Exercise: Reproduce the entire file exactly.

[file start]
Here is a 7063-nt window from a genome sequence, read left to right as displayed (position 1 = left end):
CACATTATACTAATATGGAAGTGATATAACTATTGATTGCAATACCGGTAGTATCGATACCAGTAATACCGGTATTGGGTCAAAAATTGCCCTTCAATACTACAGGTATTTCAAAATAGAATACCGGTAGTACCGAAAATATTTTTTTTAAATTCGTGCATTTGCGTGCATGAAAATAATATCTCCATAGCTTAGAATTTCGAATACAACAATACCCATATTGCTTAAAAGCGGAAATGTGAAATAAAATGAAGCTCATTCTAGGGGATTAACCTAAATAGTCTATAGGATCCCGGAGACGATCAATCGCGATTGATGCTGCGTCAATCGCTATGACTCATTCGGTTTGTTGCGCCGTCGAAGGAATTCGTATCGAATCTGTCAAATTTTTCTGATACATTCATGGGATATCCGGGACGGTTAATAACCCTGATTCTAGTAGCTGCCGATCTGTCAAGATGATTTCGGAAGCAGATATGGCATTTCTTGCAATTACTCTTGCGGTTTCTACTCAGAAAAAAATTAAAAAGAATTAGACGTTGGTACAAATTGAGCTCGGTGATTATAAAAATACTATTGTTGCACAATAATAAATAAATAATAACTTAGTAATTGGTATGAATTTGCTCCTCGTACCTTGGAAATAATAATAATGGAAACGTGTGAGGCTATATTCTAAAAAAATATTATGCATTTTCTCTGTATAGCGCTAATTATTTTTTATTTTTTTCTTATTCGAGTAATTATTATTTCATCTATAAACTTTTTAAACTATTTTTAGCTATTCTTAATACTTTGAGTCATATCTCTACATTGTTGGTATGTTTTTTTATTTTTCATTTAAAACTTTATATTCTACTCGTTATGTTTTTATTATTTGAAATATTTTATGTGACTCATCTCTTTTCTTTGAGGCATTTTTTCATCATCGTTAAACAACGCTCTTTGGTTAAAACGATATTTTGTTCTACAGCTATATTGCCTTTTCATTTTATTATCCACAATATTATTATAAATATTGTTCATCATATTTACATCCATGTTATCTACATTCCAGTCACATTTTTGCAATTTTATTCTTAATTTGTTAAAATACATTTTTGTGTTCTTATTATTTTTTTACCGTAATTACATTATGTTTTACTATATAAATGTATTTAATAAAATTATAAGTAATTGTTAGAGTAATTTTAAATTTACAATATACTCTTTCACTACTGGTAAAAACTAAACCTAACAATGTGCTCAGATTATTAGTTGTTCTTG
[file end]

Here is a 7063-nt window from a genome sequence, read left to right as displayed (position 1 = left end):
CACATTATACTAATATGGAAGTGATATAACTATTGATTGCAATACCGGTAGTATCGATACCAGTAATACCGGTATTGGGTCAAAAATTGCCCTTCAATACTACAGGTATTTCAAAATAGAATACCGGTAGTACCGAAAATATTTTTTTTAAATTCGTGCATTTGCGTGCATGAAAATAATATCTCCATAGCTTAGAATTTCGAATACAACAATACCCATATTGCTTAAAAGCGGAAATGTGAAATAAAATGAAGCTCATTCTAGGGGATTAACCTAAATAGTCTATAGGATCCCGGAGACGATCAATCGCGATTGATGCTGCGTCAATCGCTATGACTCATTCGGTTTGTTGCGCCGTCGAAGGAATTCGTATCGAATCTGTCAAATTTTTCTGATACATTCATGGGATATCCGGGACGGTTAATAACCCTGATTCTAGTAGCTGCCGATCTGTCAAGATGATTTCGGAAGCAGATATGGCATTTCTTGCAATTACTCTTGCGGTTTCTACTCAGAAAAAAATTAAAAAGAATTAGACGTTGGTACAAATTGAGCTCGGTGATTATAAAAATACTATTGTTGCACAATAATAAATAAATAATAACTTAGTAATTGGTATGAATTTGCTCCTCGTACCTTGGAAATAATAATAATGGAAACGTGTGAGGCTATATTCTAAAAAAATATTATGCATTTTCTCTGTATAGCGCTAATTATTTTTTATTTTTTTCTTATTCGAGTAATTATTATTTCATCTATAAACTTTTTAAACTATTTTTAGCTATTCTTAATACTTTGAGTCATATCTCTACATTGTTGGTATGTTTTTTTATTTTTCATTTAAAACTTTATATTCTACTCGTTATGTTTTTATTATTTGAAATATTTTATGTGACTCATCTCTTTTCTTTGAGGCATTTTTTCATCATCGTTAAACAACGCTCTTTGGTTAAAACGATATTTTGTTCTACAGCTATATTGCCTTTTCATTTTATTATCCACAATATTATTATAAATATTGTTCATCATATTTACATCCATGTTATCTACATTCCAGTCACATTTTTGCAATTTTATTCTTAATTTGTTAAAATACATTTTTGTGTTCTTATTATTTTTTTACCGTAATTACATTATGTTTTACTATATAAATGTATTTAATAAAATTATAAGTAATTGTTAGAGTAATTTTAAATTTACAATATACTCTTTCACTACTGGTAAAAACTAAACCTAACAATGTGCTCAGATTATTAGTTGTTCTTG